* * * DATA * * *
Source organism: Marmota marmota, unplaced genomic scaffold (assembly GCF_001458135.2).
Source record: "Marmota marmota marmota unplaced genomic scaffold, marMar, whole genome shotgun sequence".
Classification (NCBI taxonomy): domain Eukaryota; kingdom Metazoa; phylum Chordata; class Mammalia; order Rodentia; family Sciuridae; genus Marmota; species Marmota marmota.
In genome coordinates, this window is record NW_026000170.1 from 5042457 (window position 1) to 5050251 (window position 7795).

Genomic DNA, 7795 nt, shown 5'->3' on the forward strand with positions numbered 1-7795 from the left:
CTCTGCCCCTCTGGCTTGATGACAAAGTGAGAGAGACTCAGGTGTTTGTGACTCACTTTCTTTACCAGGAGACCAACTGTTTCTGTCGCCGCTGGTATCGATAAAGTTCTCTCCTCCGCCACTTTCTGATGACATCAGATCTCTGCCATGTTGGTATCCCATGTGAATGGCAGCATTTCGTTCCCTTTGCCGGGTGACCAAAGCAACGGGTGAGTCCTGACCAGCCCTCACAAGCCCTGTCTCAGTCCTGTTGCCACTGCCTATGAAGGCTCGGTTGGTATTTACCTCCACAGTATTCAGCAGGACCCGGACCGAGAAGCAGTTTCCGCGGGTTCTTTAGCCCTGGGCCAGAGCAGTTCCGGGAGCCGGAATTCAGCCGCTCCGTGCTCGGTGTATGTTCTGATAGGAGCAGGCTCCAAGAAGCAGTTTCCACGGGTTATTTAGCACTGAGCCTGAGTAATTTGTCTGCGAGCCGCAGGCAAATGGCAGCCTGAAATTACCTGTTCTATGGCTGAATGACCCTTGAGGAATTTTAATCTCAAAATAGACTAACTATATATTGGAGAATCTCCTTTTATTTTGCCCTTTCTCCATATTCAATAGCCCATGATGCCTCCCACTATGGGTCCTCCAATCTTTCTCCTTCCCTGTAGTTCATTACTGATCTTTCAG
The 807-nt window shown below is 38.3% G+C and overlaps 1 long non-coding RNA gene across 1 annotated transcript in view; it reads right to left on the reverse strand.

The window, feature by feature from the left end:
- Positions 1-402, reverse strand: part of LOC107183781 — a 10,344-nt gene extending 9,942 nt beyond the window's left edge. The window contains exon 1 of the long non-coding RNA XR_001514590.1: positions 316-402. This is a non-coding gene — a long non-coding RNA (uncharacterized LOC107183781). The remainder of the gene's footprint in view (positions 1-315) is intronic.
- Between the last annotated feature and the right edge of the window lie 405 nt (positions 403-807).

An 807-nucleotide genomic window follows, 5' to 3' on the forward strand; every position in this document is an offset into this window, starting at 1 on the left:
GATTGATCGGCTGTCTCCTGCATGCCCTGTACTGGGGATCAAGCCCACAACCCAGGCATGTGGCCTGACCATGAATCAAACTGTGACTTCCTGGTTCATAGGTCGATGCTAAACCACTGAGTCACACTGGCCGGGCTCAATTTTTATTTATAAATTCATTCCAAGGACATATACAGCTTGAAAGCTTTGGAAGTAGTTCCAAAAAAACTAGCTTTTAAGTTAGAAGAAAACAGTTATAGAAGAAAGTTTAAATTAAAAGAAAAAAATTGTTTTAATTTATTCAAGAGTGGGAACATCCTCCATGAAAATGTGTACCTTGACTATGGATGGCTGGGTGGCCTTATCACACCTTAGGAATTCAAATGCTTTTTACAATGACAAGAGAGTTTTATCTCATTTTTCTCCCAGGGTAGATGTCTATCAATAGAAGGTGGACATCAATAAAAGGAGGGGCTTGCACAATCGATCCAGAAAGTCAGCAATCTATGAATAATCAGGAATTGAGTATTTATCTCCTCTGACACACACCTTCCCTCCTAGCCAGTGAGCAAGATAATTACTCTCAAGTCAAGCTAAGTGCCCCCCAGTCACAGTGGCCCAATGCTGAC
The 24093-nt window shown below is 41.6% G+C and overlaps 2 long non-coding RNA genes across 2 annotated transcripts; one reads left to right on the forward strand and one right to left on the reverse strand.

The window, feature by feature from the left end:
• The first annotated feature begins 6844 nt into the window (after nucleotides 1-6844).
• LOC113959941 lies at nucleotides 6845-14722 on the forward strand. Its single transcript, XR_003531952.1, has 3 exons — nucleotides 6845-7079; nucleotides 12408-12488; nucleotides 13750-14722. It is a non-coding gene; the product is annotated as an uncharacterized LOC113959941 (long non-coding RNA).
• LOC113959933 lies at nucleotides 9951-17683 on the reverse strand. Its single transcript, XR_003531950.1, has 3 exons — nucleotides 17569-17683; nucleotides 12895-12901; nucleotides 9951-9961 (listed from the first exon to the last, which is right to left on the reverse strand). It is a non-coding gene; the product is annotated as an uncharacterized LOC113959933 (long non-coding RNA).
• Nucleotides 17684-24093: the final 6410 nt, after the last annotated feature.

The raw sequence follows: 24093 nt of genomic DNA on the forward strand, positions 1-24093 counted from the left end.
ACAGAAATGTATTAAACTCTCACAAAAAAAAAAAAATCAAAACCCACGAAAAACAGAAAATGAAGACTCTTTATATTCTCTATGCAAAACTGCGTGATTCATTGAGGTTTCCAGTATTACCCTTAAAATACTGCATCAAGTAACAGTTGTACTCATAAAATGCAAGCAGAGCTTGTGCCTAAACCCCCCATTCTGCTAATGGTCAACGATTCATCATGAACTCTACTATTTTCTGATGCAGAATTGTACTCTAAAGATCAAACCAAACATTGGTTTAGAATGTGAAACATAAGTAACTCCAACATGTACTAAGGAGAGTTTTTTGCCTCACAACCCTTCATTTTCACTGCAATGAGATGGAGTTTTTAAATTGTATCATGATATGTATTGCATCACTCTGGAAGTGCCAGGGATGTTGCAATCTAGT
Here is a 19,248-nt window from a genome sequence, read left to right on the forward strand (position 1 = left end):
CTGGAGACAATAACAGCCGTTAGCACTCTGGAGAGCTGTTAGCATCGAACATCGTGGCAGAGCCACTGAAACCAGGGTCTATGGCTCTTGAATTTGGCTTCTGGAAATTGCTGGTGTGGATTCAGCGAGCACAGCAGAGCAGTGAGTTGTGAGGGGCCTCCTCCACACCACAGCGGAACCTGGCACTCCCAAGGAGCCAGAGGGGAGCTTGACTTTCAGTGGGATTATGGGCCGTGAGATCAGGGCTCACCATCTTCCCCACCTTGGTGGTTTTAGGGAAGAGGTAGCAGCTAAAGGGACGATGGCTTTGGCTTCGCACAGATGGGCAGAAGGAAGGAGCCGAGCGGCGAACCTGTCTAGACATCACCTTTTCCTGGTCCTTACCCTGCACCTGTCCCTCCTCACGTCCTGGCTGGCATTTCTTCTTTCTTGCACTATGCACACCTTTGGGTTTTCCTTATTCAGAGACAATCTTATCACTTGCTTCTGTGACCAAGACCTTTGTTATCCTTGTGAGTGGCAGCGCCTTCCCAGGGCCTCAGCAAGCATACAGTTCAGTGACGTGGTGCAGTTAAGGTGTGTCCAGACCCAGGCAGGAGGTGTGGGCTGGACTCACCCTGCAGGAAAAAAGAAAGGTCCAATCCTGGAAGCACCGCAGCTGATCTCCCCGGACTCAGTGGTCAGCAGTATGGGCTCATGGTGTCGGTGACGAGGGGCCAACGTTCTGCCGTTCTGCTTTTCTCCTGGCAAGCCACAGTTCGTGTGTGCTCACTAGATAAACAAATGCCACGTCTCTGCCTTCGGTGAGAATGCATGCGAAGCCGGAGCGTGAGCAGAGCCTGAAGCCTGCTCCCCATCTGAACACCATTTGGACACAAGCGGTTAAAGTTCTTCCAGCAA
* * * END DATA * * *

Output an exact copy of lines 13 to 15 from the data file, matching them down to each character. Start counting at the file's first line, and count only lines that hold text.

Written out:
The 24093-nt window shown below is 41.6% G+C and overlaps 2 long non-coding RNA genes across 2 annotated transcripts; one reads left to right on the forward strand and one right to left on the reverse strand.

The window, feature by feature from the left end:
• The first annotated feature begins 6844 nt into the window (after nucleotides 1-6844).